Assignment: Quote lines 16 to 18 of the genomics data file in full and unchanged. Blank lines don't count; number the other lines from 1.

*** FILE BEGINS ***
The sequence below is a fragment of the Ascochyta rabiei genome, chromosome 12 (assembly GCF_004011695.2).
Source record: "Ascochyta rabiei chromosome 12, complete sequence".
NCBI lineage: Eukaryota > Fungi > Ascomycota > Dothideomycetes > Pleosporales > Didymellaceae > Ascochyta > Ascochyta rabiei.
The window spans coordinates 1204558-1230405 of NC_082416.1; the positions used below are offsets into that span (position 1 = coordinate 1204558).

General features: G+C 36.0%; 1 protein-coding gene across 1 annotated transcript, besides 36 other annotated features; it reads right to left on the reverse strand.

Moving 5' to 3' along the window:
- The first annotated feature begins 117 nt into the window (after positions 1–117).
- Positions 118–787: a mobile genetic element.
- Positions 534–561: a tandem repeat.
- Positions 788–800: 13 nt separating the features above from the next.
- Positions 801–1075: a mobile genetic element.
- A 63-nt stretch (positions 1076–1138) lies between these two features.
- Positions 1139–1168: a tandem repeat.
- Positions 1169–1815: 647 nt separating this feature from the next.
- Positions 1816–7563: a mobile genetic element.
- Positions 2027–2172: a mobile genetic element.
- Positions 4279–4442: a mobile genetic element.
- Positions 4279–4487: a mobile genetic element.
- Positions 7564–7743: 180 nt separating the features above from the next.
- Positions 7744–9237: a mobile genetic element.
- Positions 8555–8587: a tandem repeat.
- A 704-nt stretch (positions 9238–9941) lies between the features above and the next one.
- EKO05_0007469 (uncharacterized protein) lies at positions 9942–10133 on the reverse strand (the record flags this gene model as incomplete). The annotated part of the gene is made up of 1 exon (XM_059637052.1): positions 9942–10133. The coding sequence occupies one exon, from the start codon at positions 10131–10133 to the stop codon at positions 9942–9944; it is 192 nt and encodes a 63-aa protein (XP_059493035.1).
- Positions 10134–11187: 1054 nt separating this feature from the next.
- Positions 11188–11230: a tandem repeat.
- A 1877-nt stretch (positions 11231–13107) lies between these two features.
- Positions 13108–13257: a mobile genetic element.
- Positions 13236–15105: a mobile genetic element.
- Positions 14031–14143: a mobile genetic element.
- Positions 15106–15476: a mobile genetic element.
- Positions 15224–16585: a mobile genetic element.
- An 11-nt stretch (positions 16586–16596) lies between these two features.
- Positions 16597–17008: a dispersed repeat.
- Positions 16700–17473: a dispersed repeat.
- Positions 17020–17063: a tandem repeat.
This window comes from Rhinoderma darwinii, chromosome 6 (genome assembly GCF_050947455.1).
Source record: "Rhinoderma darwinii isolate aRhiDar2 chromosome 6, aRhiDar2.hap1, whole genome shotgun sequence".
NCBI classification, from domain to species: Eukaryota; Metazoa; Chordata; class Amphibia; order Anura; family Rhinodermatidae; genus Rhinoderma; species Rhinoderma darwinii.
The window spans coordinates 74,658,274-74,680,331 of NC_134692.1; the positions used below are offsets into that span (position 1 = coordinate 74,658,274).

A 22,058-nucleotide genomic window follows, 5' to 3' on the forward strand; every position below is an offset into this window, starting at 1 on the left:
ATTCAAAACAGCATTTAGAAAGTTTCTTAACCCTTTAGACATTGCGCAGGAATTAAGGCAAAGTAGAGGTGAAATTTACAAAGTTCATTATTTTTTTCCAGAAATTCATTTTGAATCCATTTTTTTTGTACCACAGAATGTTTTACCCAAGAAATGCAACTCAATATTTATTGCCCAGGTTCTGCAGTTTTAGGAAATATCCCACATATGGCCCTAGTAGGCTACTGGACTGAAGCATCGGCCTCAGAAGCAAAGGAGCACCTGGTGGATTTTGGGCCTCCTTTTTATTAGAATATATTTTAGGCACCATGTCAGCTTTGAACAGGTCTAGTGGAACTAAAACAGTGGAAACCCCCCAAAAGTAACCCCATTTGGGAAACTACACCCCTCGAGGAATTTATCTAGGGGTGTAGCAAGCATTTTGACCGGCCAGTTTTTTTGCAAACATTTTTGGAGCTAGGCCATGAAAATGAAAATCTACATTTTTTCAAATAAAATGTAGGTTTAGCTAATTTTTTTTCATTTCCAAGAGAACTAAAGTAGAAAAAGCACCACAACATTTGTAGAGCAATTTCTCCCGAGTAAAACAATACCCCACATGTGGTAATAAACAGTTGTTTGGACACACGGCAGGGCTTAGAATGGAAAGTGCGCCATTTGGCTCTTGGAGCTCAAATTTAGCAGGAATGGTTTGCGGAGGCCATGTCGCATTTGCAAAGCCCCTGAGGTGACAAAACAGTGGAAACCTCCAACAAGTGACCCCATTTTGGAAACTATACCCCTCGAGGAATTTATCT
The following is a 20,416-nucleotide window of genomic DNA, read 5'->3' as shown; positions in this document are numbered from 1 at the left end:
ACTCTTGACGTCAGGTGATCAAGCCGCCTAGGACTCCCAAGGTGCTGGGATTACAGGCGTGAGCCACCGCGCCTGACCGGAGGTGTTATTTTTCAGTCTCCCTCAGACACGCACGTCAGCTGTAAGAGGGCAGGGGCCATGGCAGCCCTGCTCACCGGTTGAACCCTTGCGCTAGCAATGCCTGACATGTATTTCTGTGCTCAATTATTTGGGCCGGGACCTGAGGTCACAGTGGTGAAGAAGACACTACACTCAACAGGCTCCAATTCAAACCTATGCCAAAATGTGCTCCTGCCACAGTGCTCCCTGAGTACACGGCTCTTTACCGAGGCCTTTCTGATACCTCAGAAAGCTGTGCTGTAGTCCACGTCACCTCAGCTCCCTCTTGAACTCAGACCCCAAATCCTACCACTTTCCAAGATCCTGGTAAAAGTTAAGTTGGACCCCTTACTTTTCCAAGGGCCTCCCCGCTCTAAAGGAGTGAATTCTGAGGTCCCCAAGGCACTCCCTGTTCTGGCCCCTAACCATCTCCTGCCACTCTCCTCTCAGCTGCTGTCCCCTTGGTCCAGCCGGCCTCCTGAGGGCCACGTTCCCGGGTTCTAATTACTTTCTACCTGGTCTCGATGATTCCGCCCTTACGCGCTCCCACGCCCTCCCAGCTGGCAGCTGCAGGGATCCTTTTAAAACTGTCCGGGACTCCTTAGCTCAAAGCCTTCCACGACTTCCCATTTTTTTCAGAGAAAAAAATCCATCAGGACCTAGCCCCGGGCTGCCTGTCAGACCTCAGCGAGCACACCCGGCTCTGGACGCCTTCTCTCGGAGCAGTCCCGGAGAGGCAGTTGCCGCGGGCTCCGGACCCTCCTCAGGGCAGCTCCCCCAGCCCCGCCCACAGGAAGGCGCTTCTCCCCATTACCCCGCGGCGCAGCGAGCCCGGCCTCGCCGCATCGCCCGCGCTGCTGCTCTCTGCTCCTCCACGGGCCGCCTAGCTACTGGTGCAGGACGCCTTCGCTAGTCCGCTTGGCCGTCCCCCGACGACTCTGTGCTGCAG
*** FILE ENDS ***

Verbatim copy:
- Positions 2027–2172: a mobile genetic element.
- Positions 4279–4442: a mobile genetic element.
- Positions 4279–4487: a mobile genetic element.